As he stared at the tunnel map, memorizing the layout, he imagined all the places he could travel to and the places he might visit. What kind of facilities were at each stop along the way? Maybe someday he will find out.
He examined some instruments on the console which still had power. The computer system seemed functional, but there wasn’t any written material or operable viewscreen that could offer him instructions.
The instruments were as complicated as a spaceship’s and when he attempted to patch into the AI system, he heard a noise.
He held his breath.
Is someone coming?
A humming sound continued from a device in the next room. He must have activated it with his random actions. The machine was marked with English letters and symbols that indicated it was a medical treatment apparatus. He could read several tags on the valves and dials and guessed it was a rejuvenation machine. It took several minutes to surmise how it would work.
I’ve got to try this.
He climbed naked into the rejuvenation tub and opened a faucet. Synth-fluid and hot medicated elixirs filled the vat. Setting the timer for two hours, he lingered while the potions treated his many superficial ailments.
A shame this can’t cure my disease.
He relaxed during the treatment while it invigorated his frail body.
What’s next?
He dragged his body about and toured the bunker, returning to the original room. The flashlight shone on dozens of forsaken hibernation chambers.  There was a twin room across the hall, but it too had become a graveyard.
A tragedy. I should commemorate them . . . later.
He considered revisiting the closets and the locked doors, but that could wait.
He looked for more water.
No water.
The next decision would be critical for his survival. He wanted to use the rejuvenation machine while he restored the power and computer systems, but how long would that take? He had no food or water.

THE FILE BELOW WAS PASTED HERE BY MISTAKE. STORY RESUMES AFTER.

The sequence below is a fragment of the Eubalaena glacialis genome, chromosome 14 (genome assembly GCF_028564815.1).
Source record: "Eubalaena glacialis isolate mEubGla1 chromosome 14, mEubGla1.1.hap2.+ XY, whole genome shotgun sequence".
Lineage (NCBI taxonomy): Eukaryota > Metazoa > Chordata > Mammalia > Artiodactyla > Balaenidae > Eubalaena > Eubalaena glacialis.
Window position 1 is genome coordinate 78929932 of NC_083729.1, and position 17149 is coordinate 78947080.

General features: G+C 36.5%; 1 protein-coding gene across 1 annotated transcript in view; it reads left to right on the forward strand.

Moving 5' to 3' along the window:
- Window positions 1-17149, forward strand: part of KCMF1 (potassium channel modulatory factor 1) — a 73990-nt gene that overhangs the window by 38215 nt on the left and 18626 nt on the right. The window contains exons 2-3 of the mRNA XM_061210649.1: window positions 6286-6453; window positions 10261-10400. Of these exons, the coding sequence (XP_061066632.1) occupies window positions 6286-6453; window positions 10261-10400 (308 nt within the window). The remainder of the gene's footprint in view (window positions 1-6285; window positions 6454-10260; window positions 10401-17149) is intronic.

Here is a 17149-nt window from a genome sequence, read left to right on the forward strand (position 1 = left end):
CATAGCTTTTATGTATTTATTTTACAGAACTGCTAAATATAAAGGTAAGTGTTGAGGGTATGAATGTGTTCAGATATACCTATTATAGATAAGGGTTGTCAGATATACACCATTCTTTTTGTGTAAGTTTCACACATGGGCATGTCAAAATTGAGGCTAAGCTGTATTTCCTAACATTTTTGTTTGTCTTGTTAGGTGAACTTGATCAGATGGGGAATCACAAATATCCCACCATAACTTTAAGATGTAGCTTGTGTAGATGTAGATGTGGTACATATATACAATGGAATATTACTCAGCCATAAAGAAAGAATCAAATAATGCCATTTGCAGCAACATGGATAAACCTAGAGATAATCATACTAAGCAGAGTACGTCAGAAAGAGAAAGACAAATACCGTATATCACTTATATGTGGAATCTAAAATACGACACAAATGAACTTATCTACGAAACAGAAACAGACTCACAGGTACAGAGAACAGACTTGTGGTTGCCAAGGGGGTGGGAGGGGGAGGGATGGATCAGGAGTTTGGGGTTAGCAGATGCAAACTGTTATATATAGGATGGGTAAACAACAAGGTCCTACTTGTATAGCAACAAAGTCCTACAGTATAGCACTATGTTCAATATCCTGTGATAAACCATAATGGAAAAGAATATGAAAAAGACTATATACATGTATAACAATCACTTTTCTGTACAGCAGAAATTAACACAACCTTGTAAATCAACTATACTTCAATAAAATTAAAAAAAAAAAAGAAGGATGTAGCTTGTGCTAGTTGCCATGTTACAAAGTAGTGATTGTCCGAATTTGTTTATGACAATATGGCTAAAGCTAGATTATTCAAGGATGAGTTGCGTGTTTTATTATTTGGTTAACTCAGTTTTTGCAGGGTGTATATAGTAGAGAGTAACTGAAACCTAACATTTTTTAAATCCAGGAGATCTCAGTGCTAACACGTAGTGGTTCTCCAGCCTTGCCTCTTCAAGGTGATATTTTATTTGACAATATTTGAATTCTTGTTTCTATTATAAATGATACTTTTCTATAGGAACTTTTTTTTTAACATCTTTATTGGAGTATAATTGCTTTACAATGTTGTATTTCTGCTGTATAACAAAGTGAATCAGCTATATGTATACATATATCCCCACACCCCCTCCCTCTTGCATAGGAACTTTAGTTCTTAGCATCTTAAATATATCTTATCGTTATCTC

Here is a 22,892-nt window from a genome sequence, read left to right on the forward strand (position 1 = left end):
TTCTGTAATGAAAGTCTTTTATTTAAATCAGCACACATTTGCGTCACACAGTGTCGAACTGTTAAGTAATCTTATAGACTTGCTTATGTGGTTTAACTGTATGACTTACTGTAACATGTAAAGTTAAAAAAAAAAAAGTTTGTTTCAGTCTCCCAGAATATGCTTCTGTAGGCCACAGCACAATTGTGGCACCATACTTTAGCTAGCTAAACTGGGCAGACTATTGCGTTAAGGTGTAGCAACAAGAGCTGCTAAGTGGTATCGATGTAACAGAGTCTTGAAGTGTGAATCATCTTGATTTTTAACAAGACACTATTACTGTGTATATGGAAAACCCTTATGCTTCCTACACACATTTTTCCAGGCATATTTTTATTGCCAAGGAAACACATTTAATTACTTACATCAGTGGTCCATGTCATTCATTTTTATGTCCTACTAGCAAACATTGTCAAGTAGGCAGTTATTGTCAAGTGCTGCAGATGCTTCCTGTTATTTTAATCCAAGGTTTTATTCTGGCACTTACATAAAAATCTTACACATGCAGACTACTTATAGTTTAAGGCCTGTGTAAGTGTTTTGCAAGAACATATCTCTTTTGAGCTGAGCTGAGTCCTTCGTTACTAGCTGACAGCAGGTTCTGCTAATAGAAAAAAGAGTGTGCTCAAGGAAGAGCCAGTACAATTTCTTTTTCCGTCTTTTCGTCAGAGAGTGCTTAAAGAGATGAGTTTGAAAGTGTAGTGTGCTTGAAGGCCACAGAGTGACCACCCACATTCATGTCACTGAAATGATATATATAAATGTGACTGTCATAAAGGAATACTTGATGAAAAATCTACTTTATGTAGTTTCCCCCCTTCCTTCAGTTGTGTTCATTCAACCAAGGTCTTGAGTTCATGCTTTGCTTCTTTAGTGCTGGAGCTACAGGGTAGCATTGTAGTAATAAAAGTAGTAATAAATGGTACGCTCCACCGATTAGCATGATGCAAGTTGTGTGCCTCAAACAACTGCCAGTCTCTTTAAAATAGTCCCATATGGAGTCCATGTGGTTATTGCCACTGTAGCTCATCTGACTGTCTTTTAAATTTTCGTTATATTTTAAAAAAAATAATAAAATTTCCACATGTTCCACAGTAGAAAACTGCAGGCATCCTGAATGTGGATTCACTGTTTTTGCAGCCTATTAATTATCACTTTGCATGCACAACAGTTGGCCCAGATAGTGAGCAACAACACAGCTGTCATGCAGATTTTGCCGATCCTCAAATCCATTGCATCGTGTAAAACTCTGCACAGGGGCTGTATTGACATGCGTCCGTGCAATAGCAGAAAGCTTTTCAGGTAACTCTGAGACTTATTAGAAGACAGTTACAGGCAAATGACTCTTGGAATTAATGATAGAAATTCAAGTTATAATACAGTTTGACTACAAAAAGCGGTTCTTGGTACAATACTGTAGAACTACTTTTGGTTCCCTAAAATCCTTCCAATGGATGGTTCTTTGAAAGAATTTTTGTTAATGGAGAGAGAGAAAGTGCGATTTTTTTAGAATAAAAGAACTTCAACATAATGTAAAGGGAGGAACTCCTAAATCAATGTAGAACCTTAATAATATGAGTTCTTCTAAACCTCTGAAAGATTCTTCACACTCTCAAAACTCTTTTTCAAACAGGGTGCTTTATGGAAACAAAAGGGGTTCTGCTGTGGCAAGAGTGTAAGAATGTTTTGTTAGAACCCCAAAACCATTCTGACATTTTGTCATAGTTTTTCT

Besides, even though he had been a computer whiz, this equipment was far beyond his expertise.
Questions exploded in his head like a string of fireworks.
Should I stay here? Should I go exploring?
Running his fingers through his long shaggy hair, he concluded there was no choice.
Putting on the coveralls and boots, he stuffed computer instruments and tools into his cargo pockets.  He filled a backpack with survival items and even though it was heavy, he was chafing to get started.
Where are the people?
“I’ve never seen a sky like this,” said Youngblood, as he climbed out of the bunker’s hatch.
His eyes took a moment to adjust to the bright sun peeking between a few windswept clouds.
“Noon,” he mused and let the hatch drop down.
Birds flew overhead, and a glimpse of motion alerted him to a nearby rodent, but there were no roads or worn paths visible.
“There’s life, but where are the people?”
Originally, he had been placed in hibernation in California’s Stanford Hospital. He had no idea where he was now, but it stood to reason he shouldn’t be too very far away.
He surveyed the landscape around him. To the east, he saw a prominent hill rising about a mile away. It was surrounded by scrub brush poking out between a few scattered pine trees. 
“Hmm . . . a good vantage point.”
He swung around and noticed similar regions to the north and south.
But things were far different to the west.
Where the sky kissed the horizon, blue turned into a mosaic of red, brown, and purple swirls, and the silhouette of a city’s barebone skeleton rose in the distance like a faraway mirage.
An acidic stench of smoke and ash invaded his nostrils forcing him to cover his mouth to suppress a spasmodic cough.  A brownish yellow haze floated on the hot dry air and dark soot settled on his coveralls.
His mouth could barely speak the words, “I can’t believe they actually did it.”
A single tear ran down his cheek as he brushed the barren residual ash off his clothes.
Anyway, it’s better to die in a flash . . . than suffocate.
He licked his lips and swallowed to relieve his parched throat. 
His fear . . . Where are the people?
Became . . . Are there people?
Swinging the backpack over his shoulder, he faced east and started forward. A slight cooling breeze sent him on his way as he marched toward the hill. He walked only a few hundred yards before he had to stop and rest. The process repeated itself until his muscles cramped and screamed. He wiped the perspiration off his forehead with his sleeve as he passed areas of dead trees and fall branches. He remained alert for a flash of color, or movement, or any sign of smoke.